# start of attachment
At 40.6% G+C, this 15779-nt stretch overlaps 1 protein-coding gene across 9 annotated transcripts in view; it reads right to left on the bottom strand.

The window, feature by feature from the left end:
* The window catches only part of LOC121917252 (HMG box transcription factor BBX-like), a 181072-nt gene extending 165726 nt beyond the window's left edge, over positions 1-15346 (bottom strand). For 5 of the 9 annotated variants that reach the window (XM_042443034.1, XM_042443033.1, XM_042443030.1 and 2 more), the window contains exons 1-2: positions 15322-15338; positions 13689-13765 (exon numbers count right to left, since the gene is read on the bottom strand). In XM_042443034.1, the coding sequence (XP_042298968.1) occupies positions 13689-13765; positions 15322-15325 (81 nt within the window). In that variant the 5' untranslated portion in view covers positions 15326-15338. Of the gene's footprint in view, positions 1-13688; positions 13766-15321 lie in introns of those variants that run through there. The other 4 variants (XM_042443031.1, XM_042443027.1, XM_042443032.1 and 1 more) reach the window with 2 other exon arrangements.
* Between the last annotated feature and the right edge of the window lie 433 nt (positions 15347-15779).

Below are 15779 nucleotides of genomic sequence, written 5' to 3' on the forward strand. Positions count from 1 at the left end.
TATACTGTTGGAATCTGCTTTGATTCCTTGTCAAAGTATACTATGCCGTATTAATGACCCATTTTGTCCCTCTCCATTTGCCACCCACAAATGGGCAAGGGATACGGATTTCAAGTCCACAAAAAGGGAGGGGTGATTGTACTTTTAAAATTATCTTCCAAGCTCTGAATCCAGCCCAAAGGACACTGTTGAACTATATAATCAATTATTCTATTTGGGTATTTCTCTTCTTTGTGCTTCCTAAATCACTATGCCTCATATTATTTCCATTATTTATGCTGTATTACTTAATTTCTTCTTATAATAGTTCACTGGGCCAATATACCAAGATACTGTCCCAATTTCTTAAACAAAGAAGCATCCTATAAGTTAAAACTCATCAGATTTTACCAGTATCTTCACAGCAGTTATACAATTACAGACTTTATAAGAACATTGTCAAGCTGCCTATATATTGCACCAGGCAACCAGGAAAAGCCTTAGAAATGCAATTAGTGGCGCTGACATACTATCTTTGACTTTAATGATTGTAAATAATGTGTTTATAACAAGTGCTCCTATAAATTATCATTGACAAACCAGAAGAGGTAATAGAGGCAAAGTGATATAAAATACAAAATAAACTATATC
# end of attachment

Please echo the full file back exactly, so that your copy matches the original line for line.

At 40.6% G+C, this 15779-nt stretch overlaps 1 protein-coding gene across 9 annotated transcripts in view; it reads right to left on the bottom strand.

The window, feature by feature from the left end:
* The window catches only part of LOC121917252 (HMG box transcription factor BBX-like), a 181072-nt gene extending 165726 nt beyond the window's left edge, over positions 1-15346 (bottom strand). For 5 of the 9 annotated variants that reach the window (XM_042443034.1, XM_042443033.1, XM_042443030.1 and 2 more), the window contains exons 1-2: positions 15322-15338; positions 13689-13765 (exon numbers count right to left, since the gene is read on the bottom strand). In XM_042443034.1, the coding sequence (XP_042298968.1) occupies positions 13689-13765; positions 15322-15325 (81 nt within the window). In that variant the 5' untranslated portion in view covers positions 15326-15338. Of the gene's footprint in view, positions 1-13688; positions 13766-15321 lie in introns of those variants that run through there. The other 4 variants (XM_042443031.1, XM_042443027.1, XM_042443032.1 and 1 more) reach the window with 2 other exon arrangements.
* Between the last annotated feature and the right edge of the window lie 433 nt (positions 15347-15779).

Below are 15779 nucleotides of genomic sequence, written 5' to 3' on the forward strand. Positions count from 1 at the left end.
TATACTGTTGGAATCTGCTTTGATTCCTTGTCAAAGTATACTATGCCGTATTAATGACCCATTTTGTCCCTCTCCATTTGCCACCCACAAATGGGCAAGGGATACGGATTTCAAGTCCACAAAAAGGGAGGGGTGATTGTACTTTTAAAATTATCTTCCAAGCTCTGAATCCAGCCCAAAGGACACTGTTGAACTATATAATCAATTATTCTATTTGGGTATTTCTCTTCTTTGTGCTTCCTAAATCACTATGCCTCATATTATTTCCATTATTTATGCTGTATTACTTAATTTCTTCTTATAATAGTTCACTGGGCCAATATACCAAGATACTGTCCCAATTTCTTAAACAAAGAAGCATCCTATAAGTTAAAACTCATCAGATTTTACCAGTATCTTCACAGCAGTTATACAATTACAGACTTTATAAGAACATTGTCAAGCTGCCTATATATTGCACCAGGCAACCAGGAAAAGCCTTAGAAATGCAATTAGTGGCGCTGACATACTATCTTTGACTTTAATGATTGTAAATAATGTGTTTATAACAAGTGCTCCTATAAATTATCATTGACAAACCAGAAGAGGTAATAGAGGCAAAGTGATATAAAATACAAAATAAACTATATC